By Chandeepa Wettasinghe
The government is making decisions without doing proper research, specially in the case of the country’s thrust areas of infrastructure development and trade policy, Sri Lankan President’s Economic Advisor Dr.Sarath Rajapatirana said last week.
“The issue is policy informed by research. There’s no dialogue between the research community and policy makers. I see this as a huge gap between the two parties,” Dr. Rajapatirana told a forum titled ‘International Conference on Human Capital, Food Security and Economic Development in South Asia’, hosted by the Institute of Policy Studies (IPS) and Monash University, in Colombo.
Dr. Rajapatirana, who is a highly regarded expert in trade policy, internationally, noted that the government’s main agenda, trade reforms and negotiations, are done without research.
“In a way, politicians are—what is the word? Scared is not the word—shy of researchers. Why can’t they get these people (researchers) interested, and to see what they have done on trade policy? Short-sighted is another term,” he quipped.
Sri Lanka is currently negotiating trade pacts with India, China and Singapore, and is considering entering into negotiations for trade pacts with at least another half a dozen countries.
However, the government is facing much opposition in this exercise from various quarters, including academics, industrialists, professional organizations, specially against closer economic ties with India and China, which are leading global growth.
Some research and commerce institutions with liberal leanings have been supporting the trade negotiations, perhaps due to the liberal stance of Prime Minister Ranil Wickremesinghe, despite the disinclination of larger economies to provide favourable terms for Sri Lanka.
Trade pacts with China and India are being viewed by some experts as geopolitical, with economic benefits taking a rear seat.
While Development Strategies and International Trade Minister Malik Samarawickrama had promised a national trade policy prior to engaging in negotiations, such policies have so far not been, at least, publicly unveiled.
Further, the Right to Information Bill absolves the government from the duty of informing the public about developments in trade negotiations.
Finance Minister Ravi Karunanayake recently admitted that the government may be flawed in the communication of its policies to the public. Even President Maithripala Sirisena was quoted as saying that he only learns of some of policies of his government after reading them in the newspaper.
Meanwhile, Dr. Rajapatirana said that politicians are suspicious of academics, while academics too have been narrow-minded at times.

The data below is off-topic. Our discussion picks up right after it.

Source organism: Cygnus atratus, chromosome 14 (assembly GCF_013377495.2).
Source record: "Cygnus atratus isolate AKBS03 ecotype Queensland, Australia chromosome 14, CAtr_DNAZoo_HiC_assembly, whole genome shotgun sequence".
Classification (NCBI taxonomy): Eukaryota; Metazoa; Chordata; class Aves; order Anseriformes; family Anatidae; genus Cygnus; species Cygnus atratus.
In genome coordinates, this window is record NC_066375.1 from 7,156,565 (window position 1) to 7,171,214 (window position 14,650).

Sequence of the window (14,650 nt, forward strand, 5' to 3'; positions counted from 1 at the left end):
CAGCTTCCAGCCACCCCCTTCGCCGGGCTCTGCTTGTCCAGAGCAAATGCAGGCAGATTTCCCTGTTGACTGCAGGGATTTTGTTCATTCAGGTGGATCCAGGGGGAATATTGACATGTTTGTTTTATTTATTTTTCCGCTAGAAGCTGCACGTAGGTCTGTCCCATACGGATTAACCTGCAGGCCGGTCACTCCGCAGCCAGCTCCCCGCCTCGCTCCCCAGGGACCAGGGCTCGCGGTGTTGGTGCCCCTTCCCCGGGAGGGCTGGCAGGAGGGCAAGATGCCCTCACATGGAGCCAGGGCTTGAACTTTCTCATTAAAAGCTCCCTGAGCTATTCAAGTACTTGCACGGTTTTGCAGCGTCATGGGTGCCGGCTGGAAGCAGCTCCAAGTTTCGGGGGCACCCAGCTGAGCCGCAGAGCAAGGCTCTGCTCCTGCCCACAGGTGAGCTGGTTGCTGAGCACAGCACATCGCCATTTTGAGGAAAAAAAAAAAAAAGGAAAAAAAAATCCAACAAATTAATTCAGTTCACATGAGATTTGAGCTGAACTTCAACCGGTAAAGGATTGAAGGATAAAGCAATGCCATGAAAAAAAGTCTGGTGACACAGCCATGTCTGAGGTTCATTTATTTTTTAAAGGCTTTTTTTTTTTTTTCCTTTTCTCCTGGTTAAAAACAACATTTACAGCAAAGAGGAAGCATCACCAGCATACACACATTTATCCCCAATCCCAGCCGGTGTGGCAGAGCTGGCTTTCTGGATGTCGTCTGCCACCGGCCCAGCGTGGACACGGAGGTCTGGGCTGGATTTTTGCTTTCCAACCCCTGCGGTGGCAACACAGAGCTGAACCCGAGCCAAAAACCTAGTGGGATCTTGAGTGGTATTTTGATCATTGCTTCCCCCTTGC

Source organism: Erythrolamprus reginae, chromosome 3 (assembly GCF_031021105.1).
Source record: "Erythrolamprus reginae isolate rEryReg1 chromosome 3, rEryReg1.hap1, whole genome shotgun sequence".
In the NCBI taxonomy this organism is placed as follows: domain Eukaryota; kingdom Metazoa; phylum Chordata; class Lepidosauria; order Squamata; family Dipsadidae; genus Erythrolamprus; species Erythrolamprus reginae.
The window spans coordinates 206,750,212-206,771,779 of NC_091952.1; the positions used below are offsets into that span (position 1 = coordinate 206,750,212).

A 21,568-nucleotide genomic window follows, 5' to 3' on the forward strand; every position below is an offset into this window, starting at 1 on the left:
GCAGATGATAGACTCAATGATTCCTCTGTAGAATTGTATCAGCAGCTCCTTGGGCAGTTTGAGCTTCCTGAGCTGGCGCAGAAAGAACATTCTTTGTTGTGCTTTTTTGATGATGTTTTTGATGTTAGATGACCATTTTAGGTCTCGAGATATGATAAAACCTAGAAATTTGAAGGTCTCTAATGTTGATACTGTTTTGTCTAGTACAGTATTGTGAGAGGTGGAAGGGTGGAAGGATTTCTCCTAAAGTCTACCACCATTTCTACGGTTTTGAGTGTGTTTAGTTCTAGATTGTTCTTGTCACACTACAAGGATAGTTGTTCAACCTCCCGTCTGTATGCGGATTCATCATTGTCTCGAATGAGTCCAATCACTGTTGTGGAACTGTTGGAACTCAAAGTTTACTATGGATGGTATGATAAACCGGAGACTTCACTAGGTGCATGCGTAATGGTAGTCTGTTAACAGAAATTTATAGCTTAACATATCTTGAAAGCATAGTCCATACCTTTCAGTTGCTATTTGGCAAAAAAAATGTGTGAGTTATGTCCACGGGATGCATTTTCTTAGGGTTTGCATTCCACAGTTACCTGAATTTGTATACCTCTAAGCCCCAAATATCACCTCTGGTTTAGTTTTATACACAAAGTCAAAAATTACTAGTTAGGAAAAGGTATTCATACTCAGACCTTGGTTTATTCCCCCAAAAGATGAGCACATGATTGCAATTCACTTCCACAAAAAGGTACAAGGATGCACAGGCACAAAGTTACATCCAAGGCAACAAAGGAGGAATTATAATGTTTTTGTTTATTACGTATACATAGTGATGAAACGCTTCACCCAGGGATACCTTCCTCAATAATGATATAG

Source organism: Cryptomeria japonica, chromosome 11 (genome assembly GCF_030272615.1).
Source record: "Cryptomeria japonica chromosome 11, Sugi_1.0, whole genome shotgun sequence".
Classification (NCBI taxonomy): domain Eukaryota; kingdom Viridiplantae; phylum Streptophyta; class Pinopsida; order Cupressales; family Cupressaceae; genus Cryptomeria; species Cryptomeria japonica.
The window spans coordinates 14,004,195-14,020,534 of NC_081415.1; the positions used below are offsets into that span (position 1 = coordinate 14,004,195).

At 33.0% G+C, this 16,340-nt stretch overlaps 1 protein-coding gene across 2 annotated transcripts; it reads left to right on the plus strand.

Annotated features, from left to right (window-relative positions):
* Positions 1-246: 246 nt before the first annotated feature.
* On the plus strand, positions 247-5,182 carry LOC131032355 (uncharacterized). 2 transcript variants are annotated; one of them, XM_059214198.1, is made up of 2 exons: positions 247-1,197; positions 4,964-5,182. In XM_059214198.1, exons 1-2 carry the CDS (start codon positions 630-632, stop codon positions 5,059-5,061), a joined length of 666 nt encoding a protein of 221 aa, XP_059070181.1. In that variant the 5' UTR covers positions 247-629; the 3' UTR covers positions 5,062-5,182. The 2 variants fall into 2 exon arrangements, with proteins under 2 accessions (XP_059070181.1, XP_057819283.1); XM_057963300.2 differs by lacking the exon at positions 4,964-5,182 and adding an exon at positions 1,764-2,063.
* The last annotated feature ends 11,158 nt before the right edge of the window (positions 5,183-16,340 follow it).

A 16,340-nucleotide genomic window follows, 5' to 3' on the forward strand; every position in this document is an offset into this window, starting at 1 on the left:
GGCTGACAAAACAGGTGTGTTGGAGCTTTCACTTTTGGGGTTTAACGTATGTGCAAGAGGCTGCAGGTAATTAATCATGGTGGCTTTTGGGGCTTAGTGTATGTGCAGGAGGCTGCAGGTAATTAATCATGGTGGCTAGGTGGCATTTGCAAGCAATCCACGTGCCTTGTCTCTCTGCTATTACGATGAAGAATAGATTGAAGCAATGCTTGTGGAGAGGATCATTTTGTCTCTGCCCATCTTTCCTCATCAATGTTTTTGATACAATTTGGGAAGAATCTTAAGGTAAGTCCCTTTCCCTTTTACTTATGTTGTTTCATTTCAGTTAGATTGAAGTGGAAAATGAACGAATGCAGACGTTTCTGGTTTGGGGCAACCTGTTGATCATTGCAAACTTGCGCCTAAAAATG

He said that there is little to no local research done on Sri Lanka’s total factor productivity (TFP), and that research on the subject has been done in Iowa, USA, for the past 30 years, which shows Sri Lanka’s TFP has been just 1 percent during the entire period.
“Now we are investing a huge amount of money in infrastructure and we are hoping to do more.
And the point is that we are wasting. Because for the sake of argument, if we can get 2.5 percent (TFP), which is the average for countries of our income levels, institutions and other structures, we can get such a bang for our investments. But who’s going to do the research? Nobody here has done it,” he said.
Spending excessively on infrastructure has been a concern both during the past and the current governments, with allegations of corruption taking the limelight. Further, most of the infrastructure projects were financed by borrowed moneys from foreign sources at commercial rates.
“We have come to a point where we are going to make decisions without input from others,” Dr. Rajapatirana said.
This statement was highlighted earlier in January, when Tourism Development, Land and Christian Affairs Ministry Secretary Janaka Sugathadasa said that a Rs.800 million tourism promotions campaign had been forwarded for Cabinet approval, while admitting that no research has been done for a campaign of such magnitude.
However, Dr. Rajapatirana said that the current unity government presents the best chance for Sri Lanka to transition back towards policy informed by research.
“We have come to a point where we need many policy changes. We have done them in the past but they have not been very successful. We have a chance now to do it,” he said.
Meanwhile, he said that countries should learn from each other as well, and that India could have implemented demonetization better if it had called for expertise from Sri Lanka, which has done the exercise successfully in the past.